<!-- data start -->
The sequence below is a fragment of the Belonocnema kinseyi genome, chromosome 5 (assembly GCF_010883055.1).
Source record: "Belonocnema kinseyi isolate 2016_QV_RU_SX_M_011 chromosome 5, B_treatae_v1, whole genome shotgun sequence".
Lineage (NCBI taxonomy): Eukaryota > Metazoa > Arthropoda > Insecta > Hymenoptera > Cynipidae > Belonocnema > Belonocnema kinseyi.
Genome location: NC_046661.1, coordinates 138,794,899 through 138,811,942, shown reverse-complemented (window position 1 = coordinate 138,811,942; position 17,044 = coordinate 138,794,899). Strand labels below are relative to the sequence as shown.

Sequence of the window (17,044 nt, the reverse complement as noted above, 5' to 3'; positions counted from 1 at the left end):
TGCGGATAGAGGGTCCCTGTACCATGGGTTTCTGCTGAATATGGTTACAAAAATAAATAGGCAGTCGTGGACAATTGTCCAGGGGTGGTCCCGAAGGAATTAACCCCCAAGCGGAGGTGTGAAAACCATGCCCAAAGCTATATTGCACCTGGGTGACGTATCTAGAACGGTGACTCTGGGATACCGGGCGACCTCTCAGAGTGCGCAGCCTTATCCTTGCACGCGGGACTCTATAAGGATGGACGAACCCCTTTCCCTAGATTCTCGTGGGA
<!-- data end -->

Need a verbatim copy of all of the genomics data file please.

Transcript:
The sequence below is a fragment of the Belonocnema kinseyi genome, chromosome 5 (assembly GCF_010883055.1).
Source record: "Belonocnema kinseyi isolate 2016_QV_RU_SX_M_011 chromosome 5, B_treatae_v1, whole genome shotgun sequence".
Lineage (NCBI taxonomy): Eukaryota > Metazoa > Arthropoda > Insecta > Hymenoptera > Cynipidae > Belonocnema > Belonocnema kinseyi.
Genome location: NC_046661.1, coordinates 138,794,899 through 138,811,942, shown reverse-complemented (window position 1 = coordinate 138,811,942; position 17,044 = coordinate 138,794,899). Strand labels below are relative to the sequence as shown.

Sequence of the window (17,044 nt, the reverse complement as noted above, 5' to 3'; positions counted from 1 at the left end):
TGCGGATAGAGGGTCCCTGTACCATGGGTTTCTGCTGAATATGGTTACAAAAATAAATAGGCAGTCGTGGACAATTGTCCAGGGGTGGTCCCGAAGGAATTAACCCCCAAGCGGAGGTGTGAAAACCATGCCCAAAGCTATATTGCACCTGGGTGACGTATCTAGAACGGTGACTCTGGGATACCGGGCGACCTCTCAGAGTGCGCAGCCTTATCCTTGCACGCGGGACTCTATAAGGATGGACGAACCCCTTTCCCTAGATTCTCGTGGGA